Am Fam Physician. 2006;74(9):1613-1614
Childhood obesity is associated with obesity in adulthood, but it is not known if being overweight in adolescence carries an independent risk for premature death. Addressing this question will help determine if early weight management interventions can reduce obesity-associated mortality. Van Dam and colleagues conducted a prospective cohort study to examine the relationship between body mass index (BMI) at 18 years of age and premature death in women.
The study population included 102,400 predominantly white (90 percent) female nurses who were between 24 and 44 years of age in 1989. Participants were excluded if they had a history of cancer (with the exception of nonmelanoma skin cancer) or if they were pregnant when the study began. They completed a baseline questionnaire about their medical history and health-related variables, including tobacco and alcohol use, contraceptive and hormone therapy, and past (at 18 to 22 years of age) and current physical activity levels.
At the beginning of the study, participants were asked to report what their height and weight were at 18 years of age. Physical examination records of 118 participants were compared to test the reliability of the self-reported information. Although the participants had underestimated their weight at 18 years of age by an average of 3 lb, 1 oz (1.4 kg), there was no relationship between current age and discrepancies in weight recollection. Participants were mailed follow-up questionnaires through July 2001.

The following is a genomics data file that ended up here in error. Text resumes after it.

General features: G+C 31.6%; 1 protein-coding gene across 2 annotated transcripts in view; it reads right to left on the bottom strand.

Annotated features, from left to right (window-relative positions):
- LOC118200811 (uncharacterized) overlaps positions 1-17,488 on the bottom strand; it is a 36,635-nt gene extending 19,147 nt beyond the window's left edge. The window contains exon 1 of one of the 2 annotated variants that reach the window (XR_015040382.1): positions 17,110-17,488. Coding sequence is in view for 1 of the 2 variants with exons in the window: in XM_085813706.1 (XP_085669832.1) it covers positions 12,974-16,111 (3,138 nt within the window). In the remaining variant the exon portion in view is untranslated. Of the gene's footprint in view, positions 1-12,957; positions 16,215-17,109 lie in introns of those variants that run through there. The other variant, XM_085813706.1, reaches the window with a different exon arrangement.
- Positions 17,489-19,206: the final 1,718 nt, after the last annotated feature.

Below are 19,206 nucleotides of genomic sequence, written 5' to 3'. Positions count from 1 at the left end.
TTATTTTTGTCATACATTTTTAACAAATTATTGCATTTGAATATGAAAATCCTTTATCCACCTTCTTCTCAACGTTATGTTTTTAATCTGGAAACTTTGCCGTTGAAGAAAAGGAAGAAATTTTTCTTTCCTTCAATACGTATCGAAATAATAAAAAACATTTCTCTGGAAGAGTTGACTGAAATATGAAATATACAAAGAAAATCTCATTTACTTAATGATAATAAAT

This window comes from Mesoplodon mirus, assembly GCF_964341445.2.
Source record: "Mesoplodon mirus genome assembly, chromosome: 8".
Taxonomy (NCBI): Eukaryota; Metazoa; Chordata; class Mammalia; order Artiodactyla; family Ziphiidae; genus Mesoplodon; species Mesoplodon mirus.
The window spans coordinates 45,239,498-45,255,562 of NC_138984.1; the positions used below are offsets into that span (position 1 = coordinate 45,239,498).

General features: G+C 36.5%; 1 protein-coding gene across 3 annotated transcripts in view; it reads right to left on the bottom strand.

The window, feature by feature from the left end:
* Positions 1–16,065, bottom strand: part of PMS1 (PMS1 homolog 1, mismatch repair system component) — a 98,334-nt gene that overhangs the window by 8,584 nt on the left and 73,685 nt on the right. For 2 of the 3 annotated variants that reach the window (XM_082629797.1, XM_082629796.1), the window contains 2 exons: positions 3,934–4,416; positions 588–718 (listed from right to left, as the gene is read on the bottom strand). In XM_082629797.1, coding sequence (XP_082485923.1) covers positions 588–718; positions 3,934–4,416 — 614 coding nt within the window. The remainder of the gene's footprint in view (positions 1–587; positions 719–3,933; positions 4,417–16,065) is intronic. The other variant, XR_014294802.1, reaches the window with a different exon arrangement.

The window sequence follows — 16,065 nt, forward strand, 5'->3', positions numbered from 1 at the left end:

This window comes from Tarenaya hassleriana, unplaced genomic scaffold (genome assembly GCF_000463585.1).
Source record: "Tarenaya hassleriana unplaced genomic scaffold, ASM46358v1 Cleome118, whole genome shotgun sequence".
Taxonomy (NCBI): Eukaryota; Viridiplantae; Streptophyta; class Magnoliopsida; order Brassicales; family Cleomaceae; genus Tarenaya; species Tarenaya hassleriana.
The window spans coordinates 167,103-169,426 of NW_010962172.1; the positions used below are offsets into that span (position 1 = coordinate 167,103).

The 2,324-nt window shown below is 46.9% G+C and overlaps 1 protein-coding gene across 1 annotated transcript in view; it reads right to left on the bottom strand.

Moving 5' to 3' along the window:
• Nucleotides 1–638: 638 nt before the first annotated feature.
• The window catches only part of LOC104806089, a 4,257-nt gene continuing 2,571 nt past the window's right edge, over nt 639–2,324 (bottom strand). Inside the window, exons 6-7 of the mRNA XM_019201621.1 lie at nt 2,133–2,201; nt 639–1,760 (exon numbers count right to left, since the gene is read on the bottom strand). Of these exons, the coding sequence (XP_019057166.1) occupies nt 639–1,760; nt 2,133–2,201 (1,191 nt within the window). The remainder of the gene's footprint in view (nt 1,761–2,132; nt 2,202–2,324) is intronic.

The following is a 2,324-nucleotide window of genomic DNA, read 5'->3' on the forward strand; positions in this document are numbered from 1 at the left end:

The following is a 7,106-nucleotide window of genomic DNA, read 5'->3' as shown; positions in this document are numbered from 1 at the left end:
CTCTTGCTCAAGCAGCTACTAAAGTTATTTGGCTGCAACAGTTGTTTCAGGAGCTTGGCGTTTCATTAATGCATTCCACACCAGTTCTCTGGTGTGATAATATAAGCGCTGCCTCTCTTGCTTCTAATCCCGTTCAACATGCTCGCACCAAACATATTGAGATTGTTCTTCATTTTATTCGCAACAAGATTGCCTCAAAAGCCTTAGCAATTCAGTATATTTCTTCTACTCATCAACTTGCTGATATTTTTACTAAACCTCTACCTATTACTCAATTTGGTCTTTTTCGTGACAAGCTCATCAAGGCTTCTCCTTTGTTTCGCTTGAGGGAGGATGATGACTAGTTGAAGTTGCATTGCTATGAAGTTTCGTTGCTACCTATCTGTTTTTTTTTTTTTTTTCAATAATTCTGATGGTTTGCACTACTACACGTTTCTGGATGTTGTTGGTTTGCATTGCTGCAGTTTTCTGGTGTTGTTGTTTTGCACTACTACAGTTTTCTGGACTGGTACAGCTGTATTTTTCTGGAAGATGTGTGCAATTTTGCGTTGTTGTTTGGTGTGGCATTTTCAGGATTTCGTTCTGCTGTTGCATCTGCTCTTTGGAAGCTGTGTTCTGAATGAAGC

BMI was calculated using current height and recalled weight at 18 years of age. Participants were grouped into six categories by their BMI at 18 years of age: less than 18.5 (kg per m2), 18.5 to 21.9, 22.0 to 24.9, 25.0 to 29.9, 30.0 to 34.9, and greater than 35.0. Mortality rates were calculated for each BMI category.
During follow-up, death information was obtained from family members, postal authorities, and the National Death Index. Overall, 710 patients died. The risk of death during the study was associated with an increased BMI at 18 years of age. Participants with a BMI of 25.0 to 29.9 were 1.66 times as likely to die as participants with a BMI of 18.5 to 21.9. However, participants with a BMI of more than 30 were 2.78 times more likely to die compared with their counterparts. Although women with higher BMIs at 18 years of age were more likely to be overweight as adults, this association did not fully explain the observed mortality differences. Additionally, controlling for smoking status and other health-related variables did not change the overall results.
The authors conclude that being overweight at 18 years of age increases the risk of premature death in women, an increase that is independent of their adult weight or lifestyle factors. However, the study did not evaluate information on causes of death, leaving the reasons for increased mortality unclear. Given these findings, the authors recommend that physicians emphasize the primary prevention of overweight in children and adolescents.